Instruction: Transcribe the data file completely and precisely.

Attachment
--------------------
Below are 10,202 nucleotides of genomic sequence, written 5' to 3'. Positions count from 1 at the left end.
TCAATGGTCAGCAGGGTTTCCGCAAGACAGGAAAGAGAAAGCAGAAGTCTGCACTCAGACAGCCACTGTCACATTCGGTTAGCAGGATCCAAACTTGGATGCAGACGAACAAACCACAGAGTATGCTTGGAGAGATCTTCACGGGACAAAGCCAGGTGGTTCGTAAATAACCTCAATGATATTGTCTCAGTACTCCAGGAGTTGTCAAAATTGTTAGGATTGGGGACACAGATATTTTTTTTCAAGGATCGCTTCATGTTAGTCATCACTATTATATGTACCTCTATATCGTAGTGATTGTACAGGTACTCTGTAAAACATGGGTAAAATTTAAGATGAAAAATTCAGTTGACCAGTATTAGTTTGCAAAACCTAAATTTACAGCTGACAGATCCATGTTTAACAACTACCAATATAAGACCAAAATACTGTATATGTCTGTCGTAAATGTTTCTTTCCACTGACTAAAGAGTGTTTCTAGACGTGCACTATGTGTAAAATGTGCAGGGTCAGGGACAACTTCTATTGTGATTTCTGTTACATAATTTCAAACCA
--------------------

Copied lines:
Below are 10,202 nucleotides of genomic sequence, written 5' to 3'. Positions count from 1 at the left end.
TCAATGGTCAGCAGGGTTTCCGCAAGACAGGAAAGAGAAAGCAGAAGTCTGCACTCAGACAGCCACTGTCACATTCGGTTAGCAGGATCCAAACTTGGATGCAGACGAACAAACCACAGAGTATGCTTGGAGAGATCTTCACGGGACAAAGCCAGGTGGTTCGTAAATAACCTCAATGATATTGTCTCAGTACTCCAGGAGTTGTCAAAATTGTTAGGATTGGGGACACAGATATTTTTTTTCAAGGATCGCTTCATGTTAGTCATCACTATTATATGTACCTCTATATCGTAGTGATTGTACAGGTACTCTGTAAAACATGGGTAAAATTTAAGATGAAAAATTCAGTTGACCAGTATTAGTTTGCAAAACCTAAATTTACAGCTGACAGATCCATGTTTAACAACTACCAATATAAGACCAAAATACTGTATATGTCTGTCGTAAATGTTTCTTTCCACTGACTAAAGAGTGTTTCTAGACGTGCACTATGTGTAAAATGTGCAGGGTCAGGGACAACTTCTATTGTGATTTCTGTTACATAATTTCAAACCA